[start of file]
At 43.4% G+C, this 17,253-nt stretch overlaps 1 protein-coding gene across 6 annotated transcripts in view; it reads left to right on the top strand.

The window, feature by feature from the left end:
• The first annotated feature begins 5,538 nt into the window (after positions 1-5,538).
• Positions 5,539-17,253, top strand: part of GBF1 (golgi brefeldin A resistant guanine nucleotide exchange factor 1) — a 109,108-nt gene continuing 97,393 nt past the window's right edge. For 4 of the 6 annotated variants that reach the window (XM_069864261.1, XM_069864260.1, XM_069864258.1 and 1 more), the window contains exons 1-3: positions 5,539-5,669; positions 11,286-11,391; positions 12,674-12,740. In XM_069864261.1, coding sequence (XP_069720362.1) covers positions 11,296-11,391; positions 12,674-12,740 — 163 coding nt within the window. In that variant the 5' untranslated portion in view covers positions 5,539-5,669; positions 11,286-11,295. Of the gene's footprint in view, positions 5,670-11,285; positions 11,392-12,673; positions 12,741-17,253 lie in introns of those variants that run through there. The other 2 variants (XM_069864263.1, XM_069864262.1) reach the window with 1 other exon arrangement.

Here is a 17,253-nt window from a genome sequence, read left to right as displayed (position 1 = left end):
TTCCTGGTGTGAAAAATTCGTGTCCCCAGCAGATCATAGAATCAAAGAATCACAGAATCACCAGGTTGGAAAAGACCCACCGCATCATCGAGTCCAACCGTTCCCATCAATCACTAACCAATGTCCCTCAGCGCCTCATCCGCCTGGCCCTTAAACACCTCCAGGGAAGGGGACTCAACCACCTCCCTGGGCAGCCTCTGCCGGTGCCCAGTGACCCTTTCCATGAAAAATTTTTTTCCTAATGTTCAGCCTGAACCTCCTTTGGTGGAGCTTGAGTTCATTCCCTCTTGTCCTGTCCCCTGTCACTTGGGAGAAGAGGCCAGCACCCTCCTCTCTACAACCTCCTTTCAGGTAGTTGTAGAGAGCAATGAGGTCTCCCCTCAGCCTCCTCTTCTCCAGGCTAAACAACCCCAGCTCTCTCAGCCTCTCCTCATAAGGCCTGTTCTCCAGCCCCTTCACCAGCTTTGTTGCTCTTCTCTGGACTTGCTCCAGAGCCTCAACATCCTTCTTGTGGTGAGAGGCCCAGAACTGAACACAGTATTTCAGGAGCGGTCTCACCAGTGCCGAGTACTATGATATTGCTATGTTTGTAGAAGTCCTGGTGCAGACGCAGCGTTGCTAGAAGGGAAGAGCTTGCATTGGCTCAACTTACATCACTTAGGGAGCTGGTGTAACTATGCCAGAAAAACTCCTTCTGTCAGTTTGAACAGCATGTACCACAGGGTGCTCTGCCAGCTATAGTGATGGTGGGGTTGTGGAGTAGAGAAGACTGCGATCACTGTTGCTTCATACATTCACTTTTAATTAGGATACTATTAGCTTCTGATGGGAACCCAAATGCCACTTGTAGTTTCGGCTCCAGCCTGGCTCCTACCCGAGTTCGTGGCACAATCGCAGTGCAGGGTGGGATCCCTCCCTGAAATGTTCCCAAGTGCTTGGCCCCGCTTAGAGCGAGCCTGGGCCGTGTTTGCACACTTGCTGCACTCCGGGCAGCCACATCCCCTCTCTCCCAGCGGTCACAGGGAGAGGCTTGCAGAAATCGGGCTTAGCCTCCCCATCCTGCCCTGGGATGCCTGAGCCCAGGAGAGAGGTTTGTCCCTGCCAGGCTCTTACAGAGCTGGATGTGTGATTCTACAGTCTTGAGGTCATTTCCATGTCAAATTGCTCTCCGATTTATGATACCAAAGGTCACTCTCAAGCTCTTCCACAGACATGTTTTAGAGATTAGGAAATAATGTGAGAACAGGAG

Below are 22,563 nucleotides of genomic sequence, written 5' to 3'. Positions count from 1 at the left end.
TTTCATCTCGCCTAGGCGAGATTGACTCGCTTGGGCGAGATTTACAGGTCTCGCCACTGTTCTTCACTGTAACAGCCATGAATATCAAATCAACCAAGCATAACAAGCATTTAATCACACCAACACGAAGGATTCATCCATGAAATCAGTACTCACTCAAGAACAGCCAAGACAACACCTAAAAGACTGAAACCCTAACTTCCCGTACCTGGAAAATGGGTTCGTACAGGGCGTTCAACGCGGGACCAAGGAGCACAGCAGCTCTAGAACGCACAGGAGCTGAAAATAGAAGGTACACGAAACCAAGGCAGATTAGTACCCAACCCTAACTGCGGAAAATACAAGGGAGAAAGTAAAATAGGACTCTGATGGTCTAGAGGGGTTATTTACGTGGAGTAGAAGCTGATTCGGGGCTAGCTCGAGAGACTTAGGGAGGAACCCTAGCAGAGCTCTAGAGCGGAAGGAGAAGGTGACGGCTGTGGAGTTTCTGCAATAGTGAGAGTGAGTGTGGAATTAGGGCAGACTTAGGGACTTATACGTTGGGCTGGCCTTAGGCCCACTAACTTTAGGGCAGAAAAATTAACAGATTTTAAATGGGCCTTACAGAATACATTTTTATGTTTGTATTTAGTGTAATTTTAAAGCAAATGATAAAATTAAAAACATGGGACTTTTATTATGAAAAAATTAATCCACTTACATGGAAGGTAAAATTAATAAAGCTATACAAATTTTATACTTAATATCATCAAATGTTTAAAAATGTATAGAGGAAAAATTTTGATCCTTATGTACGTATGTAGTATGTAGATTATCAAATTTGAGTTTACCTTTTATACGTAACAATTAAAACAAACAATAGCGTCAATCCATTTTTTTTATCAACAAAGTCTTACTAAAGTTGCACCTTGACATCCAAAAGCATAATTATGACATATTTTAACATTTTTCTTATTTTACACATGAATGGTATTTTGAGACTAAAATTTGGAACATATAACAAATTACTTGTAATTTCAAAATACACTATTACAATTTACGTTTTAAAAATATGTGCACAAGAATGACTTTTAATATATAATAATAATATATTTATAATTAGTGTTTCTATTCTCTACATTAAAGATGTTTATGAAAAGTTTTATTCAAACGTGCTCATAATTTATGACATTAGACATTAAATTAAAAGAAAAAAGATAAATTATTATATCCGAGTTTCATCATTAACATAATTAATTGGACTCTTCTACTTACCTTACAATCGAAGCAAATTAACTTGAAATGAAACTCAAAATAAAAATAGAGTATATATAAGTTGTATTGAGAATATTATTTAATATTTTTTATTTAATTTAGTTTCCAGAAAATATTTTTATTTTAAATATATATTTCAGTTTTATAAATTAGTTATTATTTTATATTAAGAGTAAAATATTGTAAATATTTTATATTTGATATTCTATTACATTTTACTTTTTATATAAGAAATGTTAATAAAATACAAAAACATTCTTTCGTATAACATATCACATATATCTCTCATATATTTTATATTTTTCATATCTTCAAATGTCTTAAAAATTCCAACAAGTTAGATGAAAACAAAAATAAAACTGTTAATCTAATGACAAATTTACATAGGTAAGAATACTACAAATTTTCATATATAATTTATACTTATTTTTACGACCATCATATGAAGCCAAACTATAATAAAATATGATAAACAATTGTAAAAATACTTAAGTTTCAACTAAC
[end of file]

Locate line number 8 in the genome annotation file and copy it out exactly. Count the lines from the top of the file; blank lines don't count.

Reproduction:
TTTCATCTCGCCTAGGCGAGATTGACTCGCTTGGGCGAGATTTACAGGTCTCGCCACTGTTCTTCACTGTAACAGCCATGAATATCAAATCAACCAAGCATAACAAGCATTTAATCACACCAACACGAAGGATTCATCCATGAAATCAGTACTCACTCAAGAACAGCCAAGACAACACCTAAAAGACTGAAACCCTAACTTCCCGTACCTGGAAAATGGGTTCGTACAGGGCGTTCAACGCGGGACCAAGGAGCACAGCAGCTCTAGAACGCACAGGAGCTGAAAATAGAAGGTACACGAAACCAAGGCAGATTAGTACCCAACCCTAACTGCGGAAAATACAAGGGAGAAAGTAAAATAGGACTCTGATGGTCTAGAGGGGTTATTTACGTGGAGTAGAAGCTGATTCGGGGCTAGCTCGAGAGACTTAGGGAGGAACCCTAGCAGAGCTCTAGAGCGGAAGGAGAAGGTGACGGCTGTGGAGTTTCTGCAATAGTGAGAGTGAGTGTGGAATTAGGGCAGACTTAGGGACTTATACGTTGGGCTGGCCTTAGGCCCACTAACTTTAGGGCAGAAAAATTAACAGATTTTAAATGGGCCTTACAGAATACATTTTTATGTTTGTATTTAGTGTAATTTTAAAGCAAATGATAAAATTAAAAACATGGGACTTTTATTATGAAAAAATTAATCCACTTACATGGAAGGTAAAATTAATAAAGCTATACAAATTTTATACTTAATATCATCAAATGTTTAAAAATGTATAGAGGAAAAATTTTGATCCTTATGTACGTATGTAGTATGTAGATTATCAAATTTGAGTTTACCTTTTATACGTAACAATTAAAACAAACAATAGCGTCAATCCATTTTTTTTATCAACAAAGTCTTACTAAAGTTGCACCTTGACATCCAAAAGCATAATTATGACATATTTTAACATTTTTCTTATTTTACACATGAATGGTATTTTGAGACTAAAATTTGGAACATATAACAAATTACTTGTAATTTCAAAATACACTATTACAATTTACGTTTTAAAAATATGTGCACAAGAATGACTTTTAATATATAATAATAATATATTTATAATTAGTGTTTCTATTCTCTACATTAAAGATGTTTATGAAAAGTTTTATTCAAACGTGCTCATAATTTATGACATTAGACATTAAATTAAAAGAAAAAAGATAAATTATTATATCCGAGTTTCATCATTAACATAATTAATTGGACTCTTCTACTTACCTTACAATCGAAGCAAATTAACTTGAAATGAAACTCAAAATAAAAATAGAGTATATATAAGTTGTATTGAGAATATTATTTAATATTTTTTATTTAATTTAGTTTCCAGAAAATATTTTTATTTTAAATATATATTTCAGTTTTATAAATTAGTTATTATTTTATATTAAGAGTAAAATATTGTAAATATTTTATATTTGATATTCTATTACATTTTACTTTTTATATAAGAAATGTTAATAAAATACAAAAACATTCTTTCGTATAACATATCACATATATCTCTCATATATTTTATATTTTTCATATCTTCAAATGTCTTAAAAATTCCAACAAGTTAGATGAAAACAAAAATAAAACTGTTAATCTAATGACAAATTTACATAGGTAAGAATACTACAAATTTTCATATATAATTTATACTTATTTTTACGACCATCATATGAAGCCAAACTATAATAAAATATGATAAACAATTGTAAAAATACTTAAGTTTCAACTAAC